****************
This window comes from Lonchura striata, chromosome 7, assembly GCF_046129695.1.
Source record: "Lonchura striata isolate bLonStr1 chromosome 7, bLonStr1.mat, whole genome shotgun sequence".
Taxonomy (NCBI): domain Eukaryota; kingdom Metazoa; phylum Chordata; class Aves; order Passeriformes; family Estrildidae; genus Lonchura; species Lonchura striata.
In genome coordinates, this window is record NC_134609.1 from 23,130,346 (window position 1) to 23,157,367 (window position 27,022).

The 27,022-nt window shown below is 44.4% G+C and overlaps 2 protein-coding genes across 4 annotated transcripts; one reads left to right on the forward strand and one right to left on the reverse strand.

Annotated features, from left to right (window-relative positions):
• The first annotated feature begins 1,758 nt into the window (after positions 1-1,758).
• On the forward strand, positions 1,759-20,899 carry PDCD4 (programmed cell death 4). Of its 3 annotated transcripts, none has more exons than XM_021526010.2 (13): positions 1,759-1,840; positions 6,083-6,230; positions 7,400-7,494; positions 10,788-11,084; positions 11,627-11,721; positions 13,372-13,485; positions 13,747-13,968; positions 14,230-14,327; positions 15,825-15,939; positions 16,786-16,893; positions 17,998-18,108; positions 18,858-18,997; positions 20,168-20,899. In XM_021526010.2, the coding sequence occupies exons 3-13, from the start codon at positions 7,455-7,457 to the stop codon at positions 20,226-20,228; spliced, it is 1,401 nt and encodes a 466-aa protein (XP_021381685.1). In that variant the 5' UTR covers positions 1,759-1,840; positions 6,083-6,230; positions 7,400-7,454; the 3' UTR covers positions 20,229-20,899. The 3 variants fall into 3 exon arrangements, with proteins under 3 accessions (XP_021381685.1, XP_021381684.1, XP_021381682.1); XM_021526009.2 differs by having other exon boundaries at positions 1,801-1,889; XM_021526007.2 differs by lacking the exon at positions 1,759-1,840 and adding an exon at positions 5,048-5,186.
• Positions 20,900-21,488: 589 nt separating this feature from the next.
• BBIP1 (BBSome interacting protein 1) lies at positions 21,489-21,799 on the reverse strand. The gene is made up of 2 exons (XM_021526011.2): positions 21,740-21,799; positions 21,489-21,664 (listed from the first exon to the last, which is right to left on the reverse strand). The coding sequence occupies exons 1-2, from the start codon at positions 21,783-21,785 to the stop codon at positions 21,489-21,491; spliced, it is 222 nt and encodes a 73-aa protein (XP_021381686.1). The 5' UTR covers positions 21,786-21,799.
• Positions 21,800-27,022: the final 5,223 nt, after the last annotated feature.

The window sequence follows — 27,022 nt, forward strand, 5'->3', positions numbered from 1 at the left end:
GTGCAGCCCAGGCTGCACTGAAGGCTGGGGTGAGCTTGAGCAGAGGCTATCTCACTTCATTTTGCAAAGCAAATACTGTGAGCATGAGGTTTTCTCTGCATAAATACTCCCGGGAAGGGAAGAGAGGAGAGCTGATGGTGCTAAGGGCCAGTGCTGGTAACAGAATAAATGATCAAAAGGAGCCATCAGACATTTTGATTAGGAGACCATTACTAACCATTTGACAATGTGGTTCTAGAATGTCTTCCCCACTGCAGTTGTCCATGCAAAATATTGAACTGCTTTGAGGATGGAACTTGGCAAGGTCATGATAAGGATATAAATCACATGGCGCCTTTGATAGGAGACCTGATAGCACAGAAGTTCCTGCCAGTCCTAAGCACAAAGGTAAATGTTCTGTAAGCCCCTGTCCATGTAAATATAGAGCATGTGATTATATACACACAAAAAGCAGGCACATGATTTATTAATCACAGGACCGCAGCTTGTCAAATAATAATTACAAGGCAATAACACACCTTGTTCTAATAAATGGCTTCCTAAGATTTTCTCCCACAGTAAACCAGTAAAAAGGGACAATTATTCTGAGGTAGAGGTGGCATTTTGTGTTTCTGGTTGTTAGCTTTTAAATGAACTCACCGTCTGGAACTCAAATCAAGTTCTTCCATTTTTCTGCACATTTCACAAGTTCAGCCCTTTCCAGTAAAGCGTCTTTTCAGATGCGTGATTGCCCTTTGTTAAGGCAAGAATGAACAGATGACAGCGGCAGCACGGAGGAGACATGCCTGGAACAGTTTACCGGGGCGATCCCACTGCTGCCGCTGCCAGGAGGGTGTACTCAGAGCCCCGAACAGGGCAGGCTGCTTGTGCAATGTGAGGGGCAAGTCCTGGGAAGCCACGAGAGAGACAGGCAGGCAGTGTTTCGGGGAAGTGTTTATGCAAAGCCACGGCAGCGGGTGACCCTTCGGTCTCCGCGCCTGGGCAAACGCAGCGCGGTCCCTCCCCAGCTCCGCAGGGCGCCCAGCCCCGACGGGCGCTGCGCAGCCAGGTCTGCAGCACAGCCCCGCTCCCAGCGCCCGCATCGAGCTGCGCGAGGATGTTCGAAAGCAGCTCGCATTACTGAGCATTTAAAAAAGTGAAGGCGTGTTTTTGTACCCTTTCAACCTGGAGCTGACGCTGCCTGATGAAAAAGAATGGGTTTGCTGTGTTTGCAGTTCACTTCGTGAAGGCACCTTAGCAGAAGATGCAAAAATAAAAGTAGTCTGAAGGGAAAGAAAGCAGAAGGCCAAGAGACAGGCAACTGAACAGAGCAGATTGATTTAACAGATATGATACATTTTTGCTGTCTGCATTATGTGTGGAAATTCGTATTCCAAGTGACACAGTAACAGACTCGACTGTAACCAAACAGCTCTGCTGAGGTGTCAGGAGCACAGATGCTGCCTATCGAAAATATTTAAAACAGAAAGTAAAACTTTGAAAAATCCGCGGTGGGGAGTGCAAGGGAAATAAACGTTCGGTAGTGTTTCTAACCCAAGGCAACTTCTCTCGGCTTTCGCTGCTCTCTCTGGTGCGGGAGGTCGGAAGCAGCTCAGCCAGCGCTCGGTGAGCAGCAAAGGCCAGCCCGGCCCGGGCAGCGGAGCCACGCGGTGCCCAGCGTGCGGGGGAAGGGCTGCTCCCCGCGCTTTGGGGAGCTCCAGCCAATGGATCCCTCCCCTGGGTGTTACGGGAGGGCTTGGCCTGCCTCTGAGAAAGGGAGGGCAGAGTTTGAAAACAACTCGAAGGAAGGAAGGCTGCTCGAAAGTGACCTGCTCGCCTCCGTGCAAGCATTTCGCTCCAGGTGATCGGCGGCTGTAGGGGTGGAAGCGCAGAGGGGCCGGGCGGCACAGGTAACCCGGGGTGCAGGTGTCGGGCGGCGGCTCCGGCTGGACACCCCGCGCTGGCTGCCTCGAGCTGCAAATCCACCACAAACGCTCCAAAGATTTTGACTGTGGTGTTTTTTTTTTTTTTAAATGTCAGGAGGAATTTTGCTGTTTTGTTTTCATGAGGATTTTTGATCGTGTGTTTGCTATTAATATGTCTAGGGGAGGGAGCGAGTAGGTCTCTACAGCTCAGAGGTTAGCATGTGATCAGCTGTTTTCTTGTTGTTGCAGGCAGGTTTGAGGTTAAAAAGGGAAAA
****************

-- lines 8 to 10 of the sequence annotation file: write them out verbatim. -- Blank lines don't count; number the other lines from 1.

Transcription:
• On the forward strand, positions 1,759-20,899 carry PDCD4 (programmed cell death 4). Of its 3 annotated transcripts, none has more exons than XM_021526010.2 (13): positions 1,759-1,840; positions 6,083-6,230; positions 7,400-7,494; positions 10,788-11,084; positions 11,627-11,721; positions 13,372-13,485; positions 13,747-13,968; positions 14,230-14,327; positions 15,825-15,939; positions 16,786-16,893; positions 17,998-18,108; positions 18,858-18,997; positions 20,168-20,899. In XM_021526010.2, the coding sequence occupies exons 3-13, from the start codon at positions 7,455-7,457 to the stop codon at positions 20,226-20,228; spliced, it is 1,401 nt and encodes a 466-aa protein (XP_021381685.1). In that variant the 5' UTR covers positions 1,759-1,840; positions 6,083-6,230; positions 7,400-7,454; the 3' UTR covers positions 20,229-20,899. The 3 variants fall into 3 exon arrangements, with proteins under 3 accessions (XP_021381685.1, XP_021381684.1, XP_021381682.1); XM_021526009.2 differs by having other exon boundaries at positions 1,801-1,889; XM_021526007.2 differs by lacking the exon at positions 1,759-1,840 and adding an exon at positions 5,048-5,186.
• Positions 20,900-21,488: 589 nt separating this feature from the next.
• BBIP1 (BBSome interacting protein 1) lies at positions 21,489-21,799 on the reverse strand. The gene is made up of 2 exons (XM_021526011.2): positions 21,740-21,799; positions 21,489-21,664 (listed from the first exon to the last, which is right to left on the reverse strand). The coding sequence occupies exons 1-2, from the start codon at positions 21,783-21,785 to the stop codon at positions 21,489-21,491; spliced, it is 222 nt and encodes a 73-aa protein (XP_021381686.1). The 5' UTR covers positions 21,786-21,799.